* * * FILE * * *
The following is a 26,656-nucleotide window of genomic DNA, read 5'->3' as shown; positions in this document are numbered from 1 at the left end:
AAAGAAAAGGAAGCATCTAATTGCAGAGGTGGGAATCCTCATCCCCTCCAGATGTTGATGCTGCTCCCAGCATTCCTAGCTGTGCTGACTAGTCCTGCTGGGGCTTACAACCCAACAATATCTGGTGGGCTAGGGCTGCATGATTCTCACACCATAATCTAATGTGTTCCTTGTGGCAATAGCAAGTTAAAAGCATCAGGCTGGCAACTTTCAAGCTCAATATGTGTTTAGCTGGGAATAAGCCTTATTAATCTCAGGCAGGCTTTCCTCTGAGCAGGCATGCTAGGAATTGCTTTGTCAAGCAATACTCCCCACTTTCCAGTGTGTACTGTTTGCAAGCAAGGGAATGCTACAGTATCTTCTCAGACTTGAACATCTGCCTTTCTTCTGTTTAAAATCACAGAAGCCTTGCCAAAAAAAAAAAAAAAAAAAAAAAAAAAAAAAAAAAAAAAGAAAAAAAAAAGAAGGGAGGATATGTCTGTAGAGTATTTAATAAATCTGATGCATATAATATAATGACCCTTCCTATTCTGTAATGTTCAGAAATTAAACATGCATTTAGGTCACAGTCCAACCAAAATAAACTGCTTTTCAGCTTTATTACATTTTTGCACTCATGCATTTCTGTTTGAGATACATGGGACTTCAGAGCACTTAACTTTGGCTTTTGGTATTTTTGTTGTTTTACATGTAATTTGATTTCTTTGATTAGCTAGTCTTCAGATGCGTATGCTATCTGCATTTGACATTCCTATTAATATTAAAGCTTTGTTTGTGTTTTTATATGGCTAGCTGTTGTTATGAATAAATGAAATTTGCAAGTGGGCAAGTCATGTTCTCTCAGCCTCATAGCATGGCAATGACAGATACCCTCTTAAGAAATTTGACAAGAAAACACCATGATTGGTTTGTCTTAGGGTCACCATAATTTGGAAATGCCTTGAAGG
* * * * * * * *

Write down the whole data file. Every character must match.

The following is a 26,656-nucleotide window of genomic DNA, read 5'->3' as shown; positions in this document are numbered from 1 at the left end:
AAAGAAAAGGAAGCATCTAATTGCAGAGGTGGGAATCCTCATCCCCTCCAGATGTTGATGCTGCTCCCAGCATTCCTAGCTGTGCTGACTAGTCCTGCTGGGGCTTACAACCCAACAATATCTGGTGGGCTAGGGCTGCATGATTCTCACACCATAATCTAATGTGTTCCTTGTGGCAATAGCAAGTTAAAAGCATCAGGCTGGCAACTTTCAAGCTCAATATGTGTTTAGCTGGGAATAAGCCTTATTAATCTCAGGCAGGCTTTCCTCTGAGCAGGCATGCTAGGAATTGCTTTGTCAAGCAATACTCCCCACTTTCCAGTGTGTACTGTTTGCAAGCAAGGGAATGCTACAGTATCTTCTCAGACTTGAACATCTGCCTTTCTTCTGTTTAAAATCACAGAAGCCTTGCCAAAAAAAAAAAAAAAAAAAAAAAAAAAAAAAAAAAAAAAGAAAAAAAAAAGAAGGGAGGATATGTCTGTAGAGTATTTAATAAATCTGATGCATATAATATAATGACCCTTCCTATTCTGTAATGTTCAGAAATTAAACATGCATTTAGGTCACAGTCCAACCAAAATAAACTGCTTTTCAGCTTTATTACATTTTTGCACTCATGCATTTCTGTTTGAGATACATGGGACTTCAGAGCACTTAACTTTGGCTTTTGGTATTTTTGTTGTTTTACATGTAATTTGATTTCTTTGATTAGCTAGTCTTCAGATGCGTATGCTATCTGCATTTGACATTCCTATTAATATTAAAGCTTTGTTTGTGTTTTTATATGGCTAGCTGTTGTTATGAATAAATGAAATTTGCAAGTGGGCAAGTCATGTTCTCTCAGCCTCATAGCATGGCAATGACAGATACCCTCTTAAGAAATTTGACAAGAAAACACCATGATTGGTTTGTCTTAGGGTCACCATAATTTGGAAATGCCTTGAAGG